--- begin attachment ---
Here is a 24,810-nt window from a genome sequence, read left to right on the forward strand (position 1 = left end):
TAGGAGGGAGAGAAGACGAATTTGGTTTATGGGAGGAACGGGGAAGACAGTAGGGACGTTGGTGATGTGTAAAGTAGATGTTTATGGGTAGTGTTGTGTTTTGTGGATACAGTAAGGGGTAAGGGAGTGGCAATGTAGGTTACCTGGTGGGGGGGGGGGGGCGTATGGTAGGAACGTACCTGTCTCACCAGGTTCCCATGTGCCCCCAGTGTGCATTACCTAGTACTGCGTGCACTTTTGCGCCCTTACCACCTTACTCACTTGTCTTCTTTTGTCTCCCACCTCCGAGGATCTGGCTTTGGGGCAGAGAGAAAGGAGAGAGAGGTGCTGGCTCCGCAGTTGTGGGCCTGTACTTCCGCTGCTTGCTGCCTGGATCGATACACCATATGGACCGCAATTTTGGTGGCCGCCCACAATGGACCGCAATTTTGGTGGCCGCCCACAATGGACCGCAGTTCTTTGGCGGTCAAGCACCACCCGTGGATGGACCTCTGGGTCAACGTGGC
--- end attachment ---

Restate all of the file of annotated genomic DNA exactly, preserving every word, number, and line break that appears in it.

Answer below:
Here is a 24,810-nt window from a genome sequence, read left to right on the forward strand (position 1 = left end):
TAGGAGGGAGAGAAGACGAATTTGGTTTATGGGAGGAACGGGGAAGACAGTAGGGACGTTGGTGATGTGTAAAGTAGATGTTTATGGGTAGTGTTGTGTTTTGTGGATACAGTAAGGGGTAAGGGAGTGGCAATGTAGGTTACCTGGTGGGGGGGGGGGGGCGTATGGTAGGAACGTACCTGTCTCACCAGGTTCCCATGTGCCCCCAGTGTGCATTACCTAGTACTGCGTGCACTTTTGCGCCCTTACCACCTTACTCACTTGTCTTCTTTTGTCTCCCACCTCCGAGGATCTGGCTTTGGGGCAGAGAGAAAGGAGAGAGAGGTGCTGGCTCCGCAGTTGTGGGCCTGTACTTCCGCTGCTTGCTGCCTGGATCGATACACCATATGGACCGCAATTTTGGTGGCCGCCCACAATGGACCGCAATTTTGGTGGCCGCCCACAATGGACCGCAGTTCTTTGGCGGTCAAGCACCACCCGTGGATGGACCTCTGGGTCAACGTGGC